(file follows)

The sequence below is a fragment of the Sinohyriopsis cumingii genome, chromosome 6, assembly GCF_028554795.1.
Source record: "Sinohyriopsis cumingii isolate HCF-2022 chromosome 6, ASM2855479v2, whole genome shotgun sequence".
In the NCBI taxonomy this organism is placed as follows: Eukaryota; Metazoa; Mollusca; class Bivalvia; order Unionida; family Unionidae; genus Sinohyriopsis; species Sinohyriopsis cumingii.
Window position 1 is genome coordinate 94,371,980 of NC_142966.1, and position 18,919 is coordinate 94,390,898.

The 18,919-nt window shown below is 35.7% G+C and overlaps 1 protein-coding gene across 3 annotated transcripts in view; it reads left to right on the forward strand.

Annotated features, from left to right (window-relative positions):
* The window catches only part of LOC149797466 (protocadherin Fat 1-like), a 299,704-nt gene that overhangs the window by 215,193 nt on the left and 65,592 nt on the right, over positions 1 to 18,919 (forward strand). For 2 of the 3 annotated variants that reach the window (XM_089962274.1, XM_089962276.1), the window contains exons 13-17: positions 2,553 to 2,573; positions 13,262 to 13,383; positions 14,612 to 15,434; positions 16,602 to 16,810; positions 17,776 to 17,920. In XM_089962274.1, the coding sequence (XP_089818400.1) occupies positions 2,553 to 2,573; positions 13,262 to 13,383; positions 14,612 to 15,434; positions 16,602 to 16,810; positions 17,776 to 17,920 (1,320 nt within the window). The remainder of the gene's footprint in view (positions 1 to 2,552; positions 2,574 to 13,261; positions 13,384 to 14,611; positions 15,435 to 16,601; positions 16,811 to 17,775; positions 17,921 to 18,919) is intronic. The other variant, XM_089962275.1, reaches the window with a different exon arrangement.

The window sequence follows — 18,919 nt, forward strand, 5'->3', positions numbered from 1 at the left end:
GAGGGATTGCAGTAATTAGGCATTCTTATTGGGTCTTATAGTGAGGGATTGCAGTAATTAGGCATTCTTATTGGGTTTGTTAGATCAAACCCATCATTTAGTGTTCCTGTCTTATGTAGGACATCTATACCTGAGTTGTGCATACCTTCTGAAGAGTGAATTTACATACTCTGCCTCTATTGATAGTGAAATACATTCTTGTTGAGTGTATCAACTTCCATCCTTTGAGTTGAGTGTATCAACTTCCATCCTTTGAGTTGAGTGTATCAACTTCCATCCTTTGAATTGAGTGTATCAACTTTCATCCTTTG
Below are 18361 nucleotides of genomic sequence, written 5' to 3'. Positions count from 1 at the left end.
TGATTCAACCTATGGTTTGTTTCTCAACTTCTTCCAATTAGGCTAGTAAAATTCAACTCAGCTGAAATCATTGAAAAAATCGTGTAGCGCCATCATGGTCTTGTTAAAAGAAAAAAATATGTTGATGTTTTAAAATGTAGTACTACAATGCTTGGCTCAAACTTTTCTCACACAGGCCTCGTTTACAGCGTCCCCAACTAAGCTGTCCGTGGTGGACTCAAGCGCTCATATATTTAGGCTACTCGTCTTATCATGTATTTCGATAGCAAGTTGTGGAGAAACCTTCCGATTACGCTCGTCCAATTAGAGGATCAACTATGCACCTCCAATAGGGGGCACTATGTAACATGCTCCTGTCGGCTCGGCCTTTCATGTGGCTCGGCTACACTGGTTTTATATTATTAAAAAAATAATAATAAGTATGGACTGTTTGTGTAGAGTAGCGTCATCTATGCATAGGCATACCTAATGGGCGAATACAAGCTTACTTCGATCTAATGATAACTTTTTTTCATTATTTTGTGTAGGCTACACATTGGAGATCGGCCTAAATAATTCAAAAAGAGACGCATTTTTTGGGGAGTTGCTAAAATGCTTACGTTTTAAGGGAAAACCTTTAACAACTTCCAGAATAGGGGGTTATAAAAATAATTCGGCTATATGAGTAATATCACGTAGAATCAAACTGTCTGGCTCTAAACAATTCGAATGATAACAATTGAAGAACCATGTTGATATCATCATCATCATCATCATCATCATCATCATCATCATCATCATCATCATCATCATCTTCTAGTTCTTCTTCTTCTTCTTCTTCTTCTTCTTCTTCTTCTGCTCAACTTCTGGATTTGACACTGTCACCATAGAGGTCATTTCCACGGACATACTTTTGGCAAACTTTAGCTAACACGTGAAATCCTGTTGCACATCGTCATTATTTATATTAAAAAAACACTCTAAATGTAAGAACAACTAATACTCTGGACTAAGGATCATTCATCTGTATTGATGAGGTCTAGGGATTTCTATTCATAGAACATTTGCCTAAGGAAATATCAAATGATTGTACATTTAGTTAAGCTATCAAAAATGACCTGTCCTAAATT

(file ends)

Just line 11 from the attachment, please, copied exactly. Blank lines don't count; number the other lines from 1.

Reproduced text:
TGATTCAACCTATGGTTTGTTTCTCAACTTCTTCCAATTAGGCTAGTAAAATTCAACTCAGCTGAAATCATTGAAAAAATCGTGTAGCGCCATCATGGTCTTGTTAAAAGAAAAAAATATGTTGATGTTTTAAAATGTAGTACTACAATGCTTGGCTCAAACTTTTCTCACACAGGCCTCGTTTACAGCGTCCCCAACTAAGCTGTCCGTGGTGGACTCAAGCGCTCATATATTTAGGCTACTCGTCTTATCATGTATTTCGATAGCAAGTTGTGGAGAAACCTTCCGATTACGCTCGTCCAATTAGAGGATCAACTATGCACCTCCAATAGGGGGCACTATGTAACATGCTCCTGTCGGCTCGGCCTTTCATGTGGCTCGGCTACACTGGTTTTATATTATTAAAAAAATAATAATAAGTATGGACTGTTTGTGTAGAGTAGCGTCATCTATGCATAGGCATACCTAATGGGCGAATACAAGCTTACTTCGATCTAATGATAACTTTTTTTCATTATTTTGTGTAGGCTACACATTGGAGATCGGCCTAAATAATTCAAAAAGAGACGCATTTTTTGGGGAGTTGCTAAAATGCTTACGTTTTAAGGGAAAACCTTTAACAACTTCCAGAATAGGGGGTTATAAAAATAATTCGGCTATATGAGTAATATCACGTAGAATCAAACTGTCTGGCTCTAAACAATTCGAATGATAACAATTGAAGAACCATGTTGATATCATCATCATCATCATCATCATCATCATCATCATCATCATCATCATCATCATCATCTTCTAGTTCTTCTTCTTCTTCTTCTTCTTCTTCTTCTTCTTCTGCTCAACTTCTGGATTTGACACTGTCACCATAGAGGTCATTTCCACGGACATACTTTTGGCAAACTTTAGCTAACACGTGAAATCCTGTTGCACATCGTCATTATTTATATTAAAAAAACACTCTAAATGTAAGAACAACTAATACTCTGGACTAAGGATCATTCATCTGTATTGATGAGGTCTAGGGATTTCTATTCATAGAACATTTGCCTAAGGAAATATCAAATGATTGTACATTTAGTTAAGCTATCAAAAATGACCTGTCCTAAATT